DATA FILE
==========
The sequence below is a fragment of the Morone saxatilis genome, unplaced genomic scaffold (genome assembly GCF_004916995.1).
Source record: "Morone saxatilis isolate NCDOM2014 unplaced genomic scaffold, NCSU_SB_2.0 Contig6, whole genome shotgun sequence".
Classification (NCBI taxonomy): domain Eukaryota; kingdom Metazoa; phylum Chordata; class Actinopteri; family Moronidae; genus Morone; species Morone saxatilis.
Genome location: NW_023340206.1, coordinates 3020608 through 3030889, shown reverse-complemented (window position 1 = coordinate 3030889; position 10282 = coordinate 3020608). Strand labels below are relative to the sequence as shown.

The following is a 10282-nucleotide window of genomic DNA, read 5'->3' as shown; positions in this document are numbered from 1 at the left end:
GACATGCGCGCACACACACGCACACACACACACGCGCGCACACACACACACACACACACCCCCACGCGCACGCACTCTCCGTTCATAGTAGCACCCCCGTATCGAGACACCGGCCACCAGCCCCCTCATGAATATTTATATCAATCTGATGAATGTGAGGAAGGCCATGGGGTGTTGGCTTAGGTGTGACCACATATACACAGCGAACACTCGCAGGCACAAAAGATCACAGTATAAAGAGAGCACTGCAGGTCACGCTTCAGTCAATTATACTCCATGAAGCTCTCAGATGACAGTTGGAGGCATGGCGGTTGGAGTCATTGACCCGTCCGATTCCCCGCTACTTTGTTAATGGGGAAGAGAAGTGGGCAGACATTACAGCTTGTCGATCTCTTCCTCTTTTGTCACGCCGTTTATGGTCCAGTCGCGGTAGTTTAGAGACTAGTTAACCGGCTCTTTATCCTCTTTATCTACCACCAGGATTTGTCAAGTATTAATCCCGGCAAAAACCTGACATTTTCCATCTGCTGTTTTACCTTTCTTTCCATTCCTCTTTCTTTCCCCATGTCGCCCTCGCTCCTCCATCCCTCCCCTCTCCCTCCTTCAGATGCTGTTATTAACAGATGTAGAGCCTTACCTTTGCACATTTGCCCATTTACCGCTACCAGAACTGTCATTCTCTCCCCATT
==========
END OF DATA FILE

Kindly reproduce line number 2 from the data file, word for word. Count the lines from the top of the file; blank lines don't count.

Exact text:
Source record: "Morone saxatilis isolate NCDOM2014 unplaced genomic scaffold, NCSU_SB_2.0 Contig6, whole genome shotgun sequence".